In the wake of the Swiss Leaks allegations, the Geneva-based Interpol Foundation for a Safer World, an initiative of the global law enforcement agency Interpol, has asked HSBC CEO Stuart Gulliver to relinquish his position on its board.
"Furthermore, with due regard to the presumption of innocence and pursuant to the Foundation’s Code of Good Governance and Internal Regulations, Interpol has proposed to the President of the Foundation that Mr Gulliver should temporarily suspend his membership with the board of the Foundation until the allegations are clarified," an Interpol spokesperson told Swiss public television, RTS, on Monday.
The foundation also emphasised that it "an independent body which does not legally and administratively belong to Interpol".
The Swiss Leaks revelations – which have accused the Swiss branch of British bank HSBC of being involved in helping criminal elements with tax evasion and money laundering – appear to have made Gulliver more of a liability than an asset on the foundation’s board, especially for one charged with tackling global crime.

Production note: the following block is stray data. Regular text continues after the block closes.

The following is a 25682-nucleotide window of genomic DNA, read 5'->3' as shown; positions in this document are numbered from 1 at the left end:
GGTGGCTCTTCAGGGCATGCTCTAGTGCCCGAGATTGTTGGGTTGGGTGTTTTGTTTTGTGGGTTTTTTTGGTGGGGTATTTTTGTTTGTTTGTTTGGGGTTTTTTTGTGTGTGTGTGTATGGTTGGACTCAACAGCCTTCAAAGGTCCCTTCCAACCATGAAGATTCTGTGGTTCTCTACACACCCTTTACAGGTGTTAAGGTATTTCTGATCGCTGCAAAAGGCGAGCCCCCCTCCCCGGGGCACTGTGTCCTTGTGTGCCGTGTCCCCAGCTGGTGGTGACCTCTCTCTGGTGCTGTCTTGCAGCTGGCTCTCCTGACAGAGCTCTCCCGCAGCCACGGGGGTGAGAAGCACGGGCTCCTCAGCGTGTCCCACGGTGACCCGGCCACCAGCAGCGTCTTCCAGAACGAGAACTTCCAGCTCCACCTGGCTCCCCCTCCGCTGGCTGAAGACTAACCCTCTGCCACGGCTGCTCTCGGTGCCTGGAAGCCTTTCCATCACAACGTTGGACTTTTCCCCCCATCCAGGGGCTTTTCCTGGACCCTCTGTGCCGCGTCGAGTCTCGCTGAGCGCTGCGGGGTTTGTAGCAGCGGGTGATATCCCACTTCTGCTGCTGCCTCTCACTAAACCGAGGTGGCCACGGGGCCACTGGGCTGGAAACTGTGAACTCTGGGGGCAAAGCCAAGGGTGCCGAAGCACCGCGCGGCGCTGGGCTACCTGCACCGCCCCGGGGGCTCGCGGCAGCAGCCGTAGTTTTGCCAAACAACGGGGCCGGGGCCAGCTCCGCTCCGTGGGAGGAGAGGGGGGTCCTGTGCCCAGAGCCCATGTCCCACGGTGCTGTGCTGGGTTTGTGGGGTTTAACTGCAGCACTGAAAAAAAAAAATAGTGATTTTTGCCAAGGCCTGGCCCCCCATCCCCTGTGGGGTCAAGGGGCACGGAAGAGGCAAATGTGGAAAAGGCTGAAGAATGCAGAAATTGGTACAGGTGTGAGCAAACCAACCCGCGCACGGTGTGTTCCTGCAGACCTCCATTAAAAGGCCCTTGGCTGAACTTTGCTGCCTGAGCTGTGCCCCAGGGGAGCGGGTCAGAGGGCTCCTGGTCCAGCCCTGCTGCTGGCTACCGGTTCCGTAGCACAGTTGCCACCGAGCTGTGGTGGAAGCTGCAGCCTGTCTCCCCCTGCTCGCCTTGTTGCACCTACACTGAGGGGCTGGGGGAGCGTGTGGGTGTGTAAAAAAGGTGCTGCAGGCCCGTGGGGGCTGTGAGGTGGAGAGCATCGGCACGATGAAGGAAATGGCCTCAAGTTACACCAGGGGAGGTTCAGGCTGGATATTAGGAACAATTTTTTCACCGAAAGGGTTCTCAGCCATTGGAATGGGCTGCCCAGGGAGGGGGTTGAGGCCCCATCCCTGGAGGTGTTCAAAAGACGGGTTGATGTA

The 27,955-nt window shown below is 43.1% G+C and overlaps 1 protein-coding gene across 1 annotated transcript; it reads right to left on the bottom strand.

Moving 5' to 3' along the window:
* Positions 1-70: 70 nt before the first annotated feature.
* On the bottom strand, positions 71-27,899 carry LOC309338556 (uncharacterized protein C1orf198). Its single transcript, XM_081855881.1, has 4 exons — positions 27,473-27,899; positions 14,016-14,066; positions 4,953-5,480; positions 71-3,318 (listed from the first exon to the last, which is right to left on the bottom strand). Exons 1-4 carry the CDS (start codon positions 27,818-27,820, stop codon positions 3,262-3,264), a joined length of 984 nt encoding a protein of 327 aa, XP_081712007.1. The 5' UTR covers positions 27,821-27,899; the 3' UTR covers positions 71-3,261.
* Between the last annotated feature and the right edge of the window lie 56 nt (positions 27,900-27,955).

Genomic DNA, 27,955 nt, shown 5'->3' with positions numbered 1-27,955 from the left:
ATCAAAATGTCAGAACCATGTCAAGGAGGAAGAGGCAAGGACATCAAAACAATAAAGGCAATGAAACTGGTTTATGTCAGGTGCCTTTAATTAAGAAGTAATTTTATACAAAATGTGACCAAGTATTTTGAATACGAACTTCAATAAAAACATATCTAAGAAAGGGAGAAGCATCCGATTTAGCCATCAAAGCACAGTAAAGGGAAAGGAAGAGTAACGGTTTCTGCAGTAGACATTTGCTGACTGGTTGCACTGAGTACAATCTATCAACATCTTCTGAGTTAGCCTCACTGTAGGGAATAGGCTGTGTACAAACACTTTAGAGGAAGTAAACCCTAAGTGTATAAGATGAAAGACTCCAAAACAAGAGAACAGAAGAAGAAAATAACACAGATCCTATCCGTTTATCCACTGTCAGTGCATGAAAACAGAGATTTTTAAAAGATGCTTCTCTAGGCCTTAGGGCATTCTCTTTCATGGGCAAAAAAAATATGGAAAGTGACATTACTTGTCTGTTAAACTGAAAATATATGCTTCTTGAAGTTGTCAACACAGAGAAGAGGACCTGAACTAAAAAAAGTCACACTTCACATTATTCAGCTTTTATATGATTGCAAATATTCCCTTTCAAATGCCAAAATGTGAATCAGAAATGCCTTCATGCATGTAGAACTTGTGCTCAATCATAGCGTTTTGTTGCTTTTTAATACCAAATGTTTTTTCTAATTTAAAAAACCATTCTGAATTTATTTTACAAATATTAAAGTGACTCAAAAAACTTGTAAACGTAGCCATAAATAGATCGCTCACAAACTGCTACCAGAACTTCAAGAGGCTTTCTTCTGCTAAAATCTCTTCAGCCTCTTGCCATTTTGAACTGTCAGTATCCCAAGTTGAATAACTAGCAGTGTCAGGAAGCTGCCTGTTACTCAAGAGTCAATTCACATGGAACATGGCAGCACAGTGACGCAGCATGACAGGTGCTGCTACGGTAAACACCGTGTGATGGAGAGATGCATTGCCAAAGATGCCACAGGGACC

The foundation was established by Interpol in 2013 to help implement Interpol’s vision of “Connecting Police for a Safer World”. The idea behind it was that a safer world is a collective responsibility, requiring a global alliance from governments, businesses and civil society.
One of the foundation’s main objectives is to ensure “clean and prosperous businesses which operate uncorrupted, where investors can nurture emerging economies in confidence, and consumers are empowered to make smart decisions”.
Gulliver had an important role in implementing this objective. He was nominated to be the co-leader for the foundation’s initiative “Protecting Banks and Financial Institutions” along with Jean-Marie Sander, chairman of Credit Agricole.
Other board members from the business world include chairman and CEO of Nissan and Renault Carlos Ghosn, chairman of Tata trusts Ratan Tata, and founder of the Abraaj Group Arif Naqvi.